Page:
• Commissioners must also place a question on the March 2025 ballot so voters can decide whether the ban should be repealed.

Mayor Phil Anderson, Vice Mayor Sheila DeCiccio and Commissioner Kris Cruzada said they would be open to following those orders, but the commission did not reach a decision and opted to consider the matter again at the next meeting on Feb. 28.

DeCiccio, who is running for mayor in the March 19 election, was the swing vote as the necessary third commissioner to potentially pass the voter referendum. Commissioners Todd Weaver and Marty Sullivan said they were against it.

Knight suggested that agreeing to the voter referendum could be the only way to keep Brodeur from attempting to pass a preemption law this legislative session, which is more than half way over. A number of Florida cities such as Naples and Biscayne Bay have already enacted bans, but even those could be thrown out by Brodeur’s legislation.

Brodeur briefly introduced an amendment on Feb. 6 in Tallahassee to preempt cities from enacting such a ban and then immediately withdrew it.

Just two days later on Feb. 8, Knight sent a text message to Brodeur asking to have a discussion, according to text messages provided to the Voice through a public records request.

On Monday morning, Knight reached out to Brodeur again and let him know that the city scheduled a work session about leaf blowers for Wednesday and referred to the idea of a referendum as if it was already a done deal.

“I have briefed all commissioners on our discussion and I feel good about it,” Knight wrote. “We don’t take public comment at work sessions but of course will when the referendum ordinance comes forward.”

“Outstanding,” Brodeur responded. “Much appreciated.”

Brodeur got involved in the issue just weeks ago after complaints from constituents escalated after the city passed a rebate for homeowners who purchased electric leaf blowers.

The ban has been around since 2022, but commissioners opted to delay its start until July of this year.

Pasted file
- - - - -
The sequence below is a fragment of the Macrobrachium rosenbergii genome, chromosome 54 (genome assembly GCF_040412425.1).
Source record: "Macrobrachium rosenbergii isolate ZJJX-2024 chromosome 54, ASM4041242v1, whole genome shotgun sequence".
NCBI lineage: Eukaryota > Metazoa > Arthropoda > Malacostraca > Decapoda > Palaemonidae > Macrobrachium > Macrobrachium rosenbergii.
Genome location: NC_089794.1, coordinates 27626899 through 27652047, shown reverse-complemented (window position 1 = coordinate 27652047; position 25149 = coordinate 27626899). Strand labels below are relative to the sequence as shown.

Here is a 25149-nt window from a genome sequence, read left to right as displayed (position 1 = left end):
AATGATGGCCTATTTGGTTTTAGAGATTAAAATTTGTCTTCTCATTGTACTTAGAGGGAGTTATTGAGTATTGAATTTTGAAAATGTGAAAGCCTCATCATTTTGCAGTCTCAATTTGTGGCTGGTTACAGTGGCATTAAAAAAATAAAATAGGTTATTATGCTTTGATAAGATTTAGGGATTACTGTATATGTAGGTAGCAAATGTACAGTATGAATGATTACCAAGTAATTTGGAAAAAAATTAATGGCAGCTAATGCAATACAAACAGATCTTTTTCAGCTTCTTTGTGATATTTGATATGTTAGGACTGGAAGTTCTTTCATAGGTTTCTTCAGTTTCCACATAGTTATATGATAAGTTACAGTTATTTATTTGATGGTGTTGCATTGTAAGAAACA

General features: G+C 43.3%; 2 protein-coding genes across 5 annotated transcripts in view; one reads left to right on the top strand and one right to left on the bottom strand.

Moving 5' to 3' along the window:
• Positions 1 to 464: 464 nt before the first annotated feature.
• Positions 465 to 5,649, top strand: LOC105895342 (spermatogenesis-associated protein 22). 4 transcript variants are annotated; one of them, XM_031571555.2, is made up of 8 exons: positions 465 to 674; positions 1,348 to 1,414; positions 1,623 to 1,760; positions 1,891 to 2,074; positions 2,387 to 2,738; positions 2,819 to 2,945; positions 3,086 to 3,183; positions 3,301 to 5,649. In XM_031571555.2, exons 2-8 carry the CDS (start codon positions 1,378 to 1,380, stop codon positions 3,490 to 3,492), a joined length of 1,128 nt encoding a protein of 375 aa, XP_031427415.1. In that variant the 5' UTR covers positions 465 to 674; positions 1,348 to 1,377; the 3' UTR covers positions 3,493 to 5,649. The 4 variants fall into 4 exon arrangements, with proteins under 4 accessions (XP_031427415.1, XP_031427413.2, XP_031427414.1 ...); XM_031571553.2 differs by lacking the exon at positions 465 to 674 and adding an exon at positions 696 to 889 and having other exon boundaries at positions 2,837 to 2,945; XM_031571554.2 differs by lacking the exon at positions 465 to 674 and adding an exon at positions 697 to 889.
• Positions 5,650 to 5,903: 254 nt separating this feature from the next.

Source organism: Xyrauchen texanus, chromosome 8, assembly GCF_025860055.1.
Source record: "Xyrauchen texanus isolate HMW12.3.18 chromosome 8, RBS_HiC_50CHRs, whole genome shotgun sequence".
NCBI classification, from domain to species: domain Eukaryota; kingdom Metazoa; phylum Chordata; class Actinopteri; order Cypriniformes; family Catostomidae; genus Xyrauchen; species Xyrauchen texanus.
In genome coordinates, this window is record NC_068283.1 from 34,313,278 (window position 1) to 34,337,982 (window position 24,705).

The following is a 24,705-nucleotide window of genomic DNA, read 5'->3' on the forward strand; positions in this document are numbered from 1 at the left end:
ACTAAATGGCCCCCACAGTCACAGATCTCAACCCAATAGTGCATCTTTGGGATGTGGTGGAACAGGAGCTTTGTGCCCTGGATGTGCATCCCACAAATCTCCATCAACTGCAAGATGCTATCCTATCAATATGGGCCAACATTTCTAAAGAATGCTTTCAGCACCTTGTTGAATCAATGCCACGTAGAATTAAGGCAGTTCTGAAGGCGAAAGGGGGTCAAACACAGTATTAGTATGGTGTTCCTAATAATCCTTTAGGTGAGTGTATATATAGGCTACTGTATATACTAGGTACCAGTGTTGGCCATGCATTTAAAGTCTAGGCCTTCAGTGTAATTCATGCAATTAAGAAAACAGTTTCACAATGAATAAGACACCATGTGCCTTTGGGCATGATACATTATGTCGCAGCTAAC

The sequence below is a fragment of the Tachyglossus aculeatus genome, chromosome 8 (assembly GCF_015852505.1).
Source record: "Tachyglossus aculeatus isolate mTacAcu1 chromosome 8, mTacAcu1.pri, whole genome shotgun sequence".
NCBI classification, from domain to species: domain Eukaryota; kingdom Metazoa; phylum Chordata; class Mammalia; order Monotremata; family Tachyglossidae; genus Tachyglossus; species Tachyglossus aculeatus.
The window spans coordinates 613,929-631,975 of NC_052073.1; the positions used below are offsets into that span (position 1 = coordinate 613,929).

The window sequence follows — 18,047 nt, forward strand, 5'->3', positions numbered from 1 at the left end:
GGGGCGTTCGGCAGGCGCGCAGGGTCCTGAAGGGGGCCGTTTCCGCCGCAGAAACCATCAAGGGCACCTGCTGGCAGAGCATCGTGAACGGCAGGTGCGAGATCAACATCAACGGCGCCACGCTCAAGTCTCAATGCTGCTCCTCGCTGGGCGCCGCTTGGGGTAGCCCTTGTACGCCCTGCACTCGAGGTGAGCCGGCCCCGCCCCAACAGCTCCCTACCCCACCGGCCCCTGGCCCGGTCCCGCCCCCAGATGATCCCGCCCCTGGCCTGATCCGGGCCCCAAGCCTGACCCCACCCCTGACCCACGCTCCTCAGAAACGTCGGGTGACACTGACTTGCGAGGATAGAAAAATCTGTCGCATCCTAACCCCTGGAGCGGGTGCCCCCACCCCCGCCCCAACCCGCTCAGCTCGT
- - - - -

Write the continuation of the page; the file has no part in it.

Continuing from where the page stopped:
Landscape companies say the electric devices are too expensive, don’t have enough power and will bring an increased burden on their small businesses and individual workers.

Anderson said Wednesday that he recalls the survey the city conducted more than two years ago before passing the ban came back split about 50-50 in terms of support and opposition.

“I don’t know that we have 100% of the answer what our constituents want and I don’t know that Sen. Brodeur has 100% of the answer so it’s kind of an interesting idea to let the citizens weigh in on it,” he said. “It’s better than Survey Monkey.”

Commissioner Marty Sullivan expressed more skepticism.

“Even if the majority said no,” to a leaf blower ban, Sullivan said, “I think it’s incumbent on us to look to the future and do what’s right for the future. I believe this leaf blower ban is a great step forward for our city. I am hesitant about this compromise put forth by our senator.”

Commissioner Todd Weaver pointed out that the original vote for the ban was unanimous and that commissioners are elected to represent the interests of the city, rather than manage “threats” and edicts handed down from Tallahassee. He said he would rather see the question make it to the ballot because citizens gather enough signatures to place it there — an estimated 1,400 or so — rather than by a vote of the commission.

DeCiccio also said she support a citizen-led effort to put the question on the ballot next year and asked Knight to approach Brodeur to see if he would also be amenable to that option.

Knight will bring another report back to the commission on Feb. 28 when they will also take a vote on whether to allow voters the chance to repeal the ordinance next year.

The legislative session is scheduled to end the following week on March 8, which still leave Brodeur nine days to slip the preemption language into a bill if he doesn’t like the results of the next city meeting.

In recent years, Florida legislators have taken control away from municipal and county elected officials on everything from setting renewable energy standards, gun ranges, tenants’ rights, affordable housing projects and even the books on the shelves at public schools.

Anderson, who met with landscape company owners last month to hear their concerns and called a special meeting to potentially change the ordinance, is pushing the city to provide a directory of companies that have already converted to electric equipment so residents can make more informed decisions about who they hire.

“Whether we’re preempted or not, the city believes this is the right thing to do,” he said, noting he wants more resources and education available.

DeCiccio asked how bans are playing out in other cities that have enacted them for the same reasons — to reduce nuisance noise and pollution.

“They’ve all stuck with it,” Knight said. “They haven’t repealed it. They haven’t expressed that it’s been much of a challenge for them.”